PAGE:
Helen Serras-Herman - 11/23/2016

Many gem and mineral societies nationwide were established in the early- and mid-twentieth century in order to offer their members the opportunity to gain knowledge and skills in gem cutting, as well as identifying and evaluating lapidary materials, minerals and fossils. Most clubs now also organize field trips to collect specimens, cooperate with other local societies for special events, invite guest speakers at their monthly meetings, and hold annual exhibitions, auctions and shows.

The more fortunate clubs are the ones that have a workshop open to the public and are able to offer formal classes on a variety of subjects related to the lapidary and jewelry arts. The ones that are truly privileged are the ones who have received the workshop space as a bequest from one of their members or by careful fundraising planning, while others balance a budget to rent such a space. Some of the clubs hold their meetings at their workshop facilities, while others have a separate venue.

Another great asset of the gem and mineral societies is their monthly newsletter. On the helm of some of them are award-winning editors, such as The Gem Cutters News’ and Chipper’s Chatter’s editor Carolyn Weinberger, who has been doing that job with amazing dedication for over 35 years! Newsletters always include updates on events and classes, fieldtrips, information about the upcoming or past speakers and their presentations, and become a news update format for many club members, especially the ones that cannot always make it to the monthly meetings. They also frequently include valuable articles about lapidary, minerals, gemstones and jewelry — often written by fellow rockhounds and lapidaries that share their stories, or offer tips on how to clean minerals or cut certain gems — information that is not easily found in print.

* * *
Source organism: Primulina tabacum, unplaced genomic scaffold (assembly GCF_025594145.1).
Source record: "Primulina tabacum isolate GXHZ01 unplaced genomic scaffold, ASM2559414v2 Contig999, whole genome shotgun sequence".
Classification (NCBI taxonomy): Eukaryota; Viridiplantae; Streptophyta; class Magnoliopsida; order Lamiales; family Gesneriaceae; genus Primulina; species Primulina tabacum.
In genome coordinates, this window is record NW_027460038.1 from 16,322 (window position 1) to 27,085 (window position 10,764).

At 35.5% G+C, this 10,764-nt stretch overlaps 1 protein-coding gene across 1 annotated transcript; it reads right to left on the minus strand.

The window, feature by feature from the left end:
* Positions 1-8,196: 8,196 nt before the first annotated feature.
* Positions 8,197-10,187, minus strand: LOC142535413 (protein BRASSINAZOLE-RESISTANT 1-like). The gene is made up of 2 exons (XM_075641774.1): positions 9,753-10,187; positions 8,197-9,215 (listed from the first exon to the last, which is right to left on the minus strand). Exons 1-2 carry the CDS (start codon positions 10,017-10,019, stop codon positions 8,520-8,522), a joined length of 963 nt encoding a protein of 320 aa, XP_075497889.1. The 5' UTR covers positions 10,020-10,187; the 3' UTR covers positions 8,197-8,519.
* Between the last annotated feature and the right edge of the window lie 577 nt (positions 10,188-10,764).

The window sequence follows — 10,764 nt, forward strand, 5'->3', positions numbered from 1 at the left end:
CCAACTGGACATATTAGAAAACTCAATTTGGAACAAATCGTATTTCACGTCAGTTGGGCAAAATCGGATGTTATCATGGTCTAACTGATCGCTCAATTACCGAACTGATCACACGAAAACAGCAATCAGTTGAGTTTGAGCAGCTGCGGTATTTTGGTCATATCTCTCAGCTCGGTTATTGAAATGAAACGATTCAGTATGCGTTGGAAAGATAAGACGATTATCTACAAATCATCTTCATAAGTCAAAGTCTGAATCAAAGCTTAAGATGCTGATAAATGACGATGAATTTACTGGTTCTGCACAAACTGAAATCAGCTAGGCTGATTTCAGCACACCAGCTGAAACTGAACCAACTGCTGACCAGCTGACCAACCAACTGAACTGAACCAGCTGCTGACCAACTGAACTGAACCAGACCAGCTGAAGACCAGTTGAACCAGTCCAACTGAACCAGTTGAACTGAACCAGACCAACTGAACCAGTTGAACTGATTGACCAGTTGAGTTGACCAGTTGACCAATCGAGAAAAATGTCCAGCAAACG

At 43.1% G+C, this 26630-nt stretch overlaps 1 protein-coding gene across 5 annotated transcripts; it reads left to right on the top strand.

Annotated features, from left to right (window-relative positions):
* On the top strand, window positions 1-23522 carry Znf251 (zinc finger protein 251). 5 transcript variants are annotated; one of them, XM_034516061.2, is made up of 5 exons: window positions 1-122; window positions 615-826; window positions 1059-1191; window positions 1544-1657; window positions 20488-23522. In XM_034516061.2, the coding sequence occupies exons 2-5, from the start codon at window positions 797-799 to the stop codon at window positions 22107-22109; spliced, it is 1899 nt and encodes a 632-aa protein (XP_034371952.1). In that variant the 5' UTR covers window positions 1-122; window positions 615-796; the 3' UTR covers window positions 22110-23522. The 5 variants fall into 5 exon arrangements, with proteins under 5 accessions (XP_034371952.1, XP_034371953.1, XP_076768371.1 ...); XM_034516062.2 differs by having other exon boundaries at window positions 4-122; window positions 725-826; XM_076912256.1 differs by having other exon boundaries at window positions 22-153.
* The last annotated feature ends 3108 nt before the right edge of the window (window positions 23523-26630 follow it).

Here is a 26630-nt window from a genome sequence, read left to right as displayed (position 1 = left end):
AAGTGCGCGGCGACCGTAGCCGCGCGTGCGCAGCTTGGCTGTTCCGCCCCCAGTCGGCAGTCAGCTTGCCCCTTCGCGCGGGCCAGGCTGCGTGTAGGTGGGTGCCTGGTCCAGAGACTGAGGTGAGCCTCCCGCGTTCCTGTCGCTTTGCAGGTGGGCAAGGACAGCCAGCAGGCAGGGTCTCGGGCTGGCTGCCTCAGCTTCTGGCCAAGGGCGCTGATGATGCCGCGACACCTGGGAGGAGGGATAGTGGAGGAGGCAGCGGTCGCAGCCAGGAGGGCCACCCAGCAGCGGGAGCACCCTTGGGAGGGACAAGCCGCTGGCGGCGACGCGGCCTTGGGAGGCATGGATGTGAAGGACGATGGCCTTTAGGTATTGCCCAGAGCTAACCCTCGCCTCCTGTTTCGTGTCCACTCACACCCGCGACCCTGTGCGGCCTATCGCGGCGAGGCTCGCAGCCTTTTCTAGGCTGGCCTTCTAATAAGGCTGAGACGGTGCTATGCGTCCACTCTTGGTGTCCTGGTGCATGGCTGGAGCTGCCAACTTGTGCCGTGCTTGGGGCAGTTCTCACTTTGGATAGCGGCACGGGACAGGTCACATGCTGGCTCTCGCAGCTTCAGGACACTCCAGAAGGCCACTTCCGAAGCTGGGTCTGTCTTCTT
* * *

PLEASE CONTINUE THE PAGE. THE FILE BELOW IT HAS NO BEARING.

The level of expertise at most of these local clubs is amazing. While many members enter a club at the hobbyist level, there are a number of members in every club that are specialists in their fields, recognized in the trade and by their peers. Whether it’s mineral collecting and identifying large minerals or micromounts, cabbing, faceting or carving gemstones, creating hand-made jewelry by silversmithing or carving waxes and casting, or whether it is gem ID and gemology proficiency, there is a vast assembly of wisdom waiting to be tapped by fellow members. Sometimes new members are afraid to ask questions from the “pros.” But, in most cases, these “pros” offer their expertise willingly; all one has to do is ask them. The most successful clubs are those that welcome their new members and offer them help and new skills. Some clubs even have a “mentorship” program for a longstanding member to take a new member under their wings. Some clubs have “greeters” at their meetings, or “sunshine” appointed members to stay connected with the social happenings of their members.

One more important mission that the local clubs fulfill is the development of friendships and camaraderie through the monthly meetings, workshop classes, fieldtrips, and annual picnics or holiday parties. Casual acquaintances may turn into lifelong friendships that may inspire creativity and new ideas, and may also help nurture future involvement with the club by serving on its board or the various committees. Often, new members are timid to volunteer, so a simple tap on the shoulder and a personal request to help with a task may initiate a lifelong club advocate.

My husband, Andrew Herman, and I, met through the local clubs in Maryland, where we were both living at the time. I was president of the Gem, Lapidary & Mineral Society of Washington D.C. (GLMS-DC), and he was president of the Chesapeake Gem & Mineral Society, and we both used to go to each other’s club to speak. I can still vividly remember when he came to GLMS-DC, and after his “Phenomenal Gems” presentation he showed the group a large sapphire crystal. I asked him “what will you do with this crystal?” and he answered, jokingly, “one cab, two cabs, three cabs ...,” and because I thought his answer was sacrilegious to the crystal, he just simply gave it to me as a present!! This is just one story of many stories of friendships and camaraderie you will find at your local gem and mineral clubs.

The Gem, Lapidary & Mineral Society of Washington, D.C. (of which both Andy and I are lifetime members), and the Gem Cutters Guild of Baltimore (which was Andy’s first club) are two of the founding members of the Eastern Federation of Mineralogical and Lapidary Societies (EFMLS), which was organized in 1950.